What does 1 Corinthians 10:23 mean?
ESV: “All things are lawful,” but not all things are helpful. “All things are lawful,” but not all things build up.
NIV: I have the right to do anything,' you say--but not everything is beneficial. 'I have the right to do anything'--but not everything is constructive.
NASB: All things are permitted, but not all things are of benefit. All things are permitted, but not all things build people up.
CSB: "Everything is permissible," but not everything is beneficial. "Everything is permissible," but not everything builds up.
NLT: You say, 'I am allowed to do anything' — but not everything is good for you. You say, 'I am allowed to do anything' — but not everything is beneficial.
KJV: All things are lawful for me, but all things are not expedient: all things are lawful for me, but all things edify not.
Verse Commentary:
Paul returns to address a philosophy popular in his era, even among some Christians. He first mentioned it in chapter 6 when confronting sexual immorality among the Corinthians (1 Corinthians 6:12). It represented a misunderstanding of what it means to be free in Christ. This is sometimes termed as "hyper-grace." This is an attitude which presumes that if all my sin is forgiven, and I am not under the law of Moses, I must be free to do anything I please.

Paul again says "no." While it's true that many things—most things—are not sinful in and of themselves (1 Timothy 4:4), that is not the end of the thought process for believers. Christians should apply a different standard for the best use of their freedom. "Is this lawful?" is the wrong place to stop. Instead, we should continue by asking "Is this helpful? Does this build myself and others up?"

Paul is again addressing the issue of whether it is okay to knowingly eat meat that has been offered to idols. He has agreed that such meat has no power in and of itself (1 Corinthians 8:4–7). He will not agree that it is okay to eat such meat in most instances, however, because of how doing this otherwise "lawful" thing might harm others instead of building them up (1 Corinthians 8:8–13).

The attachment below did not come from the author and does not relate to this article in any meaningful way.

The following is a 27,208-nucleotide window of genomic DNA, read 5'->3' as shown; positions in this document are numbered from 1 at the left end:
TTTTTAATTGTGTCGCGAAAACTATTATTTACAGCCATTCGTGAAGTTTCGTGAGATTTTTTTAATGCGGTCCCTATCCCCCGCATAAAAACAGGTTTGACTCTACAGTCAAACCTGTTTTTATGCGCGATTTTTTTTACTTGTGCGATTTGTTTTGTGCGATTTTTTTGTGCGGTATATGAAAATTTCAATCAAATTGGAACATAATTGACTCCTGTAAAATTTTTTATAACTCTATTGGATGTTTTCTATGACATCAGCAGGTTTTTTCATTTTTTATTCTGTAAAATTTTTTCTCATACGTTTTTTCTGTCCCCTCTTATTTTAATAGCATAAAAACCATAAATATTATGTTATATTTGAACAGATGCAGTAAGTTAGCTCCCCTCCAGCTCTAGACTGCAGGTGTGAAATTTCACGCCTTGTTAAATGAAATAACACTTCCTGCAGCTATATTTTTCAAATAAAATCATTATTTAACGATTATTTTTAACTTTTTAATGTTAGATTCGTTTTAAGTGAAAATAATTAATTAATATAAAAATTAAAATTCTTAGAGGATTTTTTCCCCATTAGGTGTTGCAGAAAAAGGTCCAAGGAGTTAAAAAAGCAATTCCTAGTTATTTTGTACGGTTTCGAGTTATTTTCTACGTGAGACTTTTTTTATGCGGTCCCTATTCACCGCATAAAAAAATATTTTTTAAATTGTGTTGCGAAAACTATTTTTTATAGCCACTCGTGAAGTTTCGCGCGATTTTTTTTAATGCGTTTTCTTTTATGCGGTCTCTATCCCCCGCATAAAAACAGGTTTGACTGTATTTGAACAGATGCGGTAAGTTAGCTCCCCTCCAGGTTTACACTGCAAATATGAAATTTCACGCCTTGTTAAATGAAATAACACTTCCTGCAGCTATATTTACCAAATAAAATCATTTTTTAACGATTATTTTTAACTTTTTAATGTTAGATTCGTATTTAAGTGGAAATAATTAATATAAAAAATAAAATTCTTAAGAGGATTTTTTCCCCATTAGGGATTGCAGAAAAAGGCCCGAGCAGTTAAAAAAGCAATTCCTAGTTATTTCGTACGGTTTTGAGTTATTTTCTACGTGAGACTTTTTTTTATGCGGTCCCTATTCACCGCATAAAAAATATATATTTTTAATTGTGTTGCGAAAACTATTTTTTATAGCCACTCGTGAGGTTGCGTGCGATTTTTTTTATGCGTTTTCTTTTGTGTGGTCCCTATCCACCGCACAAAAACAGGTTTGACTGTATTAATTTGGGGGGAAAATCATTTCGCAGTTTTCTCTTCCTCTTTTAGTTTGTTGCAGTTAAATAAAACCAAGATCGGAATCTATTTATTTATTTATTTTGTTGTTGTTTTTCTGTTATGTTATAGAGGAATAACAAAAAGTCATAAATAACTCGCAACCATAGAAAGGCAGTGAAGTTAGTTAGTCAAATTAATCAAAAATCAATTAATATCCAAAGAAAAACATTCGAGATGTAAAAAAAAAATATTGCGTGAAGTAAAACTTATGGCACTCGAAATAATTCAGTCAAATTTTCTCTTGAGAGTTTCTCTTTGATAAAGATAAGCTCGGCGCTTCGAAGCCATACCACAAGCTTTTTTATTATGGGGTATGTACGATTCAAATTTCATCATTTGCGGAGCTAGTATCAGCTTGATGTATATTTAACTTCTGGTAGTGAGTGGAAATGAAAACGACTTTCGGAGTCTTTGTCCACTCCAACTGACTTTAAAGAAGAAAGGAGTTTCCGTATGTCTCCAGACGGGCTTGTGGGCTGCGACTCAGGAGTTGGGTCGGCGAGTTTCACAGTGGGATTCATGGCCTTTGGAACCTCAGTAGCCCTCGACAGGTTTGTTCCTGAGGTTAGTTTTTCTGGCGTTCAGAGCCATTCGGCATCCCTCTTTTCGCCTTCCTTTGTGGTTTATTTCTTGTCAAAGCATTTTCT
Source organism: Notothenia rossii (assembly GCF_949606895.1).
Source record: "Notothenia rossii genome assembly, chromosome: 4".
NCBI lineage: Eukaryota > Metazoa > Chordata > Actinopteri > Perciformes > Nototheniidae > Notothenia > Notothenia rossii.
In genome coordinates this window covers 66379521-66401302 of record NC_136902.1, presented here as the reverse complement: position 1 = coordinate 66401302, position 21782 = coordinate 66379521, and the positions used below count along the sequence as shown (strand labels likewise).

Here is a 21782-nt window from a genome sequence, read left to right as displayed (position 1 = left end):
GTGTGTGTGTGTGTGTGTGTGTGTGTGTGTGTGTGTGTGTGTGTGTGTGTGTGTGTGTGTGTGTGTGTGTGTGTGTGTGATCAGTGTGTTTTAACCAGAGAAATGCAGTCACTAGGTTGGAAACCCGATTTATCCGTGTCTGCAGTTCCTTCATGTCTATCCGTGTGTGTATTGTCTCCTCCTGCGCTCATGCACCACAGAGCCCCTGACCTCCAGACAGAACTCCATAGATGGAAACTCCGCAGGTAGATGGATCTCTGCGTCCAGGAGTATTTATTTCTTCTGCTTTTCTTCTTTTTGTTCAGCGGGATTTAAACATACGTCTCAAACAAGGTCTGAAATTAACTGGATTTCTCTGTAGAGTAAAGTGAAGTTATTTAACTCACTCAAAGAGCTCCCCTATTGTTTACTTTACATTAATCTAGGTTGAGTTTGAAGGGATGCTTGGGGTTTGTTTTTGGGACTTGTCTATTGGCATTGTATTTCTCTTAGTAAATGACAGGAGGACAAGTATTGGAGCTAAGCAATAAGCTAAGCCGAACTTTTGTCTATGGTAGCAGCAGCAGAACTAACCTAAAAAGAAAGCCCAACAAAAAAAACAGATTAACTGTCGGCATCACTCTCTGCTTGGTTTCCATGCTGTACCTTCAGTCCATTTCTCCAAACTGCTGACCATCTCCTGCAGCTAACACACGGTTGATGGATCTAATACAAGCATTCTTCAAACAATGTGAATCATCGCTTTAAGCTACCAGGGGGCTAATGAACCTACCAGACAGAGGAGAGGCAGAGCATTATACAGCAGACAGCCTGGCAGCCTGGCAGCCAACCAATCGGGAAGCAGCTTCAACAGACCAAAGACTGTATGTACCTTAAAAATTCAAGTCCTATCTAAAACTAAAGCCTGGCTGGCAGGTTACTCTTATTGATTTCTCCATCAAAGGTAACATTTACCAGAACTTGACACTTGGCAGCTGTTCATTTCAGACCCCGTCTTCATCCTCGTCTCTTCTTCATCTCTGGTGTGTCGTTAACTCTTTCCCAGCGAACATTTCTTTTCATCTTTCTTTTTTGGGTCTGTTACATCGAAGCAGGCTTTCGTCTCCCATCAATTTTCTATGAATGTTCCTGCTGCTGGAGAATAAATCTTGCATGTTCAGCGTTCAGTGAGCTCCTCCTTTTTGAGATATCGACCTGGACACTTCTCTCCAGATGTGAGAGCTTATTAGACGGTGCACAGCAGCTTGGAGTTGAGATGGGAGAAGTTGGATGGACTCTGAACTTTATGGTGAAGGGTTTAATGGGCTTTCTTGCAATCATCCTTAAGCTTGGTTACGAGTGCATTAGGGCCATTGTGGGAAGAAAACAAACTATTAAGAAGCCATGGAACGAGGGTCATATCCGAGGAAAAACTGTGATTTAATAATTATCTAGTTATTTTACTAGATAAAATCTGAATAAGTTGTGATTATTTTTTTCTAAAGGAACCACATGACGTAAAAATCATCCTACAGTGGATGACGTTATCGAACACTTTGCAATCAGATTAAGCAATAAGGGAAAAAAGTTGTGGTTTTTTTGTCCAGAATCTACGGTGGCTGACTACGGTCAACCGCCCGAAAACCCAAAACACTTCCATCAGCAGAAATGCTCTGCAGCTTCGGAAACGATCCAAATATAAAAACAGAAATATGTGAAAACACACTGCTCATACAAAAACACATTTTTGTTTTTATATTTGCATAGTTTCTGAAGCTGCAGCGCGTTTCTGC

Verse Context:
First Corinthians 10:23—11:1 shows that merely asking, ''Is this lawful?'' is the wrong question for Christians. Instead, we must continue by asking, ''Will this glorify God?'' and ''Will this build up our neighbors?'' Paul instructs them to act on this by refusing to eat meat they know has been offered to an idol. The reason is to avoid causing anyone to think Christians approve of idol worship in any way. They are free, though, to eat any meat they don't know to have been offered to an idol, with a clear conscience, and with thanks to God. The key message of this passage is that our intent, and the effects of our actions on others, are more important than the physical things involved.
Chapter Summary:
Idol worship is an extremely serious sin. Paul reminds the Christians in idol-saturated Corinth of that by referring to the history of the Israelites who wandered in the wilderness. Though blessed by God, they worshiped false idols. God killed many of them for it. Paul commands his readers to flee from idol worship. To participate with idol worship in any way is to participate with demons. God always provides some way to avoid sin. So, they must avoid giving anyone the idea that they approve of idol worship, even by knowingly eating food offered to idols. Their first question must always be, ''Will this glorify God?''
Chapter Context:
The previous chapter concluded with Paul's commitment to continue to control himself. He exercises discipline so he does not become ineffective in his ministry. He begins chapter 10 by reminding the Corinthians of how the Israelites brought consequences on themselves in the wilderness. Among their many sins was worshiping idols, and God killed many of them for it. The Corinthians must flee idol worship and any appearance of supporting the demonic practice. They are free to eat meat if they don't know that it is idol food. However, they should be ready to set aside their own freedoms and rights whenever doing so will glorify God and win others to Christ.
Book Summary:
First Corinthians is one of the more practical books of the New Testament. Paul writes to a church immersed in a city associated with trade, but also with corruption and immorality. These believers are struggling to properly apply spiritual gifts and to resist the ungodly practices of the surrounding culture. Paul's letter gives instructions for real-life concerns such as marriage and spirituality. He also deals with the importance of unity and gives one of the Bible's more well-known descriptions of love in chapter 13.
Accessed 4/15/2024 11:39:56 PM
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